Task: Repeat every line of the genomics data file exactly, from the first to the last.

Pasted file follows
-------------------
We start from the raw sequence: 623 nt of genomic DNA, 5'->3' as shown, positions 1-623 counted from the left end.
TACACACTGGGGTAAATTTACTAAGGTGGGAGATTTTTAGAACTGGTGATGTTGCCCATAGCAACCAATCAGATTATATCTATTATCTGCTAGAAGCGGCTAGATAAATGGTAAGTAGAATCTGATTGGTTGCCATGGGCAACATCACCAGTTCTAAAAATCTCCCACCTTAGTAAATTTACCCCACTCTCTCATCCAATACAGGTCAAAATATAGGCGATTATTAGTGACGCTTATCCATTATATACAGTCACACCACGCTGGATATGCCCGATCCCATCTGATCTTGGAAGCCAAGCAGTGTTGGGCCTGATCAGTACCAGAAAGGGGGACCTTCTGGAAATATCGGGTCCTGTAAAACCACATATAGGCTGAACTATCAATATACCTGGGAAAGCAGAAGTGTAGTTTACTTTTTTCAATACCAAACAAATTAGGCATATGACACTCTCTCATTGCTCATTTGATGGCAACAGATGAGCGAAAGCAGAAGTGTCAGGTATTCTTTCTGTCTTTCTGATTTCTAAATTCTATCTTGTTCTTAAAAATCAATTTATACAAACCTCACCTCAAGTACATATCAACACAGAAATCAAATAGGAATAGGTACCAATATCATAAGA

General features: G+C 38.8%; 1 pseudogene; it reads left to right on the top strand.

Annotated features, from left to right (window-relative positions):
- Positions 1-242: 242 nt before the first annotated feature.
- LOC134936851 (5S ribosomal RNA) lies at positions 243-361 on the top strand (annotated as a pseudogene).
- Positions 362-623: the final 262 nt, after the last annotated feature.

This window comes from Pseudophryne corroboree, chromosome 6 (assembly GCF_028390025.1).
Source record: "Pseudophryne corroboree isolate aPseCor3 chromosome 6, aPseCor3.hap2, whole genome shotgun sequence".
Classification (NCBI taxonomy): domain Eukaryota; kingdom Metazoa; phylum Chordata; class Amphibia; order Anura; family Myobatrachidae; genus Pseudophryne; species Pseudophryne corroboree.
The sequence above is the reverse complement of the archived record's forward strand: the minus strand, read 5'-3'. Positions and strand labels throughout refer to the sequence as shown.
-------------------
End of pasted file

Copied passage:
We start from the raw sequence: 623 nt of genomic DNA, 5'->3' as shown, positions 1-623 counted from the left end.
TACACACTGGGGTAAATTTACTAAGGTGGGAGATTTTTAGAACTGGTGATGTTGCCCATAGCAACCAATCAGATTATATCTATTATCTGCTAGAAGCGGCTAGATAAATGGTAAGTAGAATCTGATTGGTTGCCATGGGCAACATCACCAGTTCTAAAAATCTCCCACCTTAGTAAATTTACCCCACTCTCTCATCCAATACAGGTCAAAATATAGGCGATTATTAGTGACGCTTATCCATTATATACAGTCACACCACGCTGGATATGCCCGATCCCATCTGATCTTGGAAGCCAAGCAGTGTTGGGCCTGATCAGTACCAGAAAGGGGGACCTTCTGGAAATATCGGGTCCTGTAAAACCACATATAGGCTGAACTATCAATATACCTGGGAAAGCAGAAGTGTAGTTTACTTTTTTCAATACCAAACAAATTAGGCATATGACACTCTCTCATTGCTCATTTGATGGCAACAGATGAGCGAAAGCAGAAGTGTCAGGTATTCTTTCTGTCTTTCTGATTTCTAAATTCTATCTTGTTCTTAAAAATCAATTTATACAAACCTCACCTCAAGTACATATCAACACAGAAATCAAATAGGAATAGGTACCAATATCATAAGA

General features: G+C 38.8%; 1 pseudogene; it reads left to right on the top strand.

Annotated features, from left to right (window-relative positions):
- Positions 1-242: 242 nt before the first annotated feature.
- LOC134936851 (5S ribosomal RNA) lies at positions 243-361 on the top strand (annotated as a pseudogene).
- Positions 362-623: the final 262 nt, after the last annotated feature.

This window comes from Pseudophryne corroboree, chromosome 6 (assembly GCF_028390025.1).
Source record: "Pseudophryne corroboree isolate aPseCor3 chromosome 6, aPseCor3.hap2, whole genome shotgun sequence".
Classification (NCBI taxonomy): domain Eukaryota; kingdom Metazoa; phylum Chordata; class Amphibia; order Anura; family Myobatrachidae; genus Pseudophryne; species Pseudophryne corroboree.
The sequence above is the reverse complement of the archived record's forward strand: the minus strand, read 5'-3'. Positions and strand labels throughout refer to the sequence as shown.